Relationship OCD and isolation
Relationship OCD involves obsessions and compulsions that revolve around your relationships.
If you have relationship OCD, you might have upsetting, intrusive, persistent thoughts about:
- if you really love your partner
- if you really find them attractive
- whether you should stay or break up with them
- finding out if they really love or care about you
Although relationship OCD usually impacts romantic relationships,
Relationship OCD can be difficult to deal with. It can cause you to feel distant from your loved one, and it may also cause you to avoid future relationships, leading to isolation and loneliness.
Energy and socializing
OCD symptoms can be exhausting and time consuming. This can leave you little time and energy to socialize, even with your loved ones.
For example, you might have obsessions about your home being broken into. You must check the locks 10 times when you leave your house. This might make you late for social occasions and arrive tired and frantic. In time, you might avoid socializing altogether, as it feels too stressful to leave the house.
In this case, you might want to see your loved ones but find it very difficult to have the time or energy to do so.
Social isolation means avoiding interpersonal interaction or activities or events with other people. You might choose not to go out, avoid communicating with your loved ones and stay away from social events.
Emotional isolation refers to becoming emotionally unavailable, distant, or detached. You may interact with others but not engage in open conversations or fear intimacy. You may also feel lonely even when surrounded by other people.
Everyone’s different, but it’s possible that OCD can lead you to both social and emotional isolation.
You might find, for example, that you go out and socialize but still don’t feel connected to others. You might feel that they don’t understand you, or you might feel like you can’t open up to them the way you’d like to.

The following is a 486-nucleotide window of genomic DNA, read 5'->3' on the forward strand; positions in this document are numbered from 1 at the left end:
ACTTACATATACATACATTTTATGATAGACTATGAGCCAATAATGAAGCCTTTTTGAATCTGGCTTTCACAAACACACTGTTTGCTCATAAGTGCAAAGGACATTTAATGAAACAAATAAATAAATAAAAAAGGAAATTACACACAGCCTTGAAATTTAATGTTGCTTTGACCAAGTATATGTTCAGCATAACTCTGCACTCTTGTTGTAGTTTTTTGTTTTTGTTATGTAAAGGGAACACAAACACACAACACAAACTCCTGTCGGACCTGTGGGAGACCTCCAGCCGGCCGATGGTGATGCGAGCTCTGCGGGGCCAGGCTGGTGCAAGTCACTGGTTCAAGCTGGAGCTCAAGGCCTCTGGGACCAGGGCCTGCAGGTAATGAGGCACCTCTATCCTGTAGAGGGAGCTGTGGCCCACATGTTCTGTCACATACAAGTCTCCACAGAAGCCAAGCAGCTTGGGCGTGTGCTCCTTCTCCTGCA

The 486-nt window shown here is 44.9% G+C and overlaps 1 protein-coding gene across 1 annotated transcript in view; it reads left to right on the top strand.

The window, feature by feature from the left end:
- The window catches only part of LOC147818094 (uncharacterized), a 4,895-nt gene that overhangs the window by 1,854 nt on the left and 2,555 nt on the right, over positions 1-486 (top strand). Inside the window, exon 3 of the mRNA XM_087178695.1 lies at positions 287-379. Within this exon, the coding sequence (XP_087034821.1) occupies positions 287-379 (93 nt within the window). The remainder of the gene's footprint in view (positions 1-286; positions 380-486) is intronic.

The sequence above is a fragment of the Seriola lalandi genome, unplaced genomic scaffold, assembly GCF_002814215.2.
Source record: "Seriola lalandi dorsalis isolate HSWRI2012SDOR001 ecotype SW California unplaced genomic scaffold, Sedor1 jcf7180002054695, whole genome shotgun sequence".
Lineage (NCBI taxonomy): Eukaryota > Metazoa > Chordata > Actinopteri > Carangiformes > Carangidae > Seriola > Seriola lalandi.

It’s possible to manage symptoms of OCD. You may feel more inclined to interact with others physically and emotionally when you start.
OCD treatment can include a combination of:
- talk therapy (particularly exposure response prevention therapy)
- medication (when necessary)
- self-care strategies
Family counseling might be helpful if you’re finding it hard to talk with your loved ones about your OCD symptoms.
You might also find it useful to connect with other people with OCD. You can do this through online forums or support groups like the IOCDF OCD in-person support groups or IOCDF online or telephone support groups.
As lonely as OCD can make you feel, you’re not alone. You might find comfort in the fact that many people understand what you’re going through, and many of them have learned to manage their symptoms successfully.
OCD can affect every aspect of your life, including your relationships with others. Although social isolation isn’t a formal symptom of OCD, the disorder may lead you to withdraw socially and feel lonely.
But symptoms of OCD can be managed, which may reduce the disorder’s effects, including isolation. Finding a compassionate therapist may help.
It is possible to have OCD and still have strong, healthy, happy relationships. Reaching out for help may be the first step.